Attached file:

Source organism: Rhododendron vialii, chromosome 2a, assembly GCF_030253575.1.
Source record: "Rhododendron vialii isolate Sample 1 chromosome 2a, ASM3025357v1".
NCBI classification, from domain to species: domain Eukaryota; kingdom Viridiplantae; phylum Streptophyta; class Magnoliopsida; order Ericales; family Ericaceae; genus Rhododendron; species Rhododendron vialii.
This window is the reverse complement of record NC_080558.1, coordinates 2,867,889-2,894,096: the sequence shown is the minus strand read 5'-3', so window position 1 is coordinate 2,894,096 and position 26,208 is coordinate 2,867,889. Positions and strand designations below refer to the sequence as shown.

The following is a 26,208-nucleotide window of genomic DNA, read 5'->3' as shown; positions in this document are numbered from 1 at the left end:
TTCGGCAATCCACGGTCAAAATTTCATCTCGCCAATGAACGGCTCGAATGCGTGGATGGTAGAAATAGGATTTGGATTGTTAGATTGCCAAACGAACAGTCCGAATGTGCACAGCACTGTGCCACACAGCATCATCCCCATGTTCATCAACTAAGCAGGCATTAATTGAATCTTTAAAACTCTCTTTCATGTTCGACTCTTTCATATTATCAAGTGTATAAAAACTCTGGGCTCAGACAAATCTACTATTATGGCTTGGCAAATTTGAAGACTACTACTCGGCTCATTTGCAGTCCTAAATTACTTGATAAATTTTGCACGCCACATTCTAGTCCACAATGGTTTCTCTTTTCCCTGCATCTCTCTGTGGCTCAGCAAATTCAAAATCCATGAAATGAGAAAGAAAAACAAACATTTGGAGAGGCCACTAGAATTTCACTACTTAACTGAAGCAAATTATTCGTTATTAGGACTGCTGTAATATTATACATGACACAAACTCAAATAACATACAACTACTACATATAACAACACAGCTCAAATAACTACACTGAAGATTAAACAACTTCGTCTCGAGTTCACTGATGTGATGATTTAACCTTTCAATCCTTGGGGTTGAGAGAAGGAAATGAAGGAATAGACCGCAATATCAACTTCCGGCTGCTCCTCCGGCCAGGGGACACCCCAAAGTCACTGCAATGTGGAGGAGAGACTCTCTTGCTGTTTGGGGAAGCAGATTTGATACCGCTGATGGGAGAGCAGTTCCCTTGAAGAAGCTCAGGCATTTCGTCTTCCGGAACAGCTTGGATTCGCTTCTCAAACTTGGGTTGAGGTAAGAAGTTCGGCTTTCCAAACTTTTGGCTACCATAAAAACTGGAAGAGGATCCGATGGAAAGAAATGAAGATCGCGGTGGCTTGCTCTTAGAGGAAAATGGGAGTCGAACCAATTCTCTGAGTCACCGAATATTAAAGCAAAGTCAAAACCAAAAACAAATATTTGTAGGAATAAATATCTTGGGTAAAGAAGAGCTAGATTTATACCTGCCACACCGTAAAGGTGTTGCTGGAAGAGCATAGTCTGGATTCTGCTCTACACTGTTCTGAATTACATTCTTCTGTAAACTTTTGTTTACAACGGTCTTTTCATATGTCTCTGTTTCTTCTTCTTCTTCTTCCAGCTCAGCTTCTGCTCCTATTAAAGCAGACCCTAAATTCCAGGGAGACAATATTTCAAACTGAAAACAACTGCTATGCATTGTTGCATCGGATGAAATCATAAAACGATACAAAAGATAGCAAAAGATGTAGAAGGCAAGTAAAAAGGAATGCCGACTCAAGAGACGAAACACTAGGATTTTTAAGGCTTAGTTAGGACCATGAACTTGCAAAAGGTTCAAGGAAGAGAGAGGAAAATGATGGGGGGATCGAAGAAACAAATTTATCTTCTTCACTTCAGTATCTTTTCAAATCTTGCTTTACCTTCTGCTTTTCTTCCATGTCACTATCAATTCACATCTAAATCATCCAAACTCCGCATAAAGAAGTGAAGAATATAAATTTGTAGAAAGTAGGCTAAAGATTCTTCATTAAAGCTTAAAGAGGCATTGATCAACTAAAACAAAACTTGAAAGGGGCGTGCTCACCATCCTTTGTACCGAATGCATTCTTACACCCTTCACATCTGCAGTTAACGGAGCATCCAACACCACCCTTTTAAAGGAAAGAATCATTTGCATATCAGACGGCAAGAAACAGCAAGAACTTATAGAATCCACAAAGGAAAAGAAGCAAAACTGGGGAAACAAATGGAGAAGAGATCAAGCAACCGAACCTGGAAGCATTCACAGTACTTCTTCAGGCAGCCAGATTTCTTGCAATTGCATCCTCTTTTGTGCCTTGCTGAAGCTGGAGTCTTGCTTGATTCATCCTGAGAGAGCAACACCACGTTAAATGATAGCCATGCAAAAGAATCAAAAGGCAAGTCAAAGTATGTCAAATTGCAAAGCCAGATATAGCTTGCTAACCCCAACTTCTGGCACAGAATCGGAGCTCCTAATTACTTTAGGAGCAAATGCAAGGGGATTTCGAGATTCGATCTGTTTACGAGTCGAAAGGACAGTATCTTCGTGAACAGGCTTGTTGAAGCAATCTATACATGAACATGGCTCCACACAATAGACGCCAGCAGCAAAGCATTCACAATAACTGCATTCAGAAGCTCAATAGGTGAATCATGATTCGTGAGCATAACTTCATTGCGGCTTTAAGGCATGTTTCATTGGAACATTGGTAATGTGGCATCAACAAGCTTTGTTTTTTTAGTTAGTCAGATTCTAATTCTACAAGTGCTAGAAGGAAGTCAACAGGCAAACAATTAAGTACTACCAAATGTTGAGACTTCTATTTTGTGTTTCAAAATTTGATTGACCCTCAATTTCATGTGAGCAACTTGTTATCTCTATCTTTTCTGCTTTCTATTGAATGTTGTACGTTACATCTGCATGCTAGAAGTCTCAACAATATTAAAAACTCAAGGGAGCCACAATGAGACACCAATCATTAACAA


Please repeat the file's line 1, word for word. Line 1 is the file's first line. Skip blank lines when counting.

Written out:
Source organism: Rhododendron vialii, chromosome 2a, assembly GCF_030253575.1.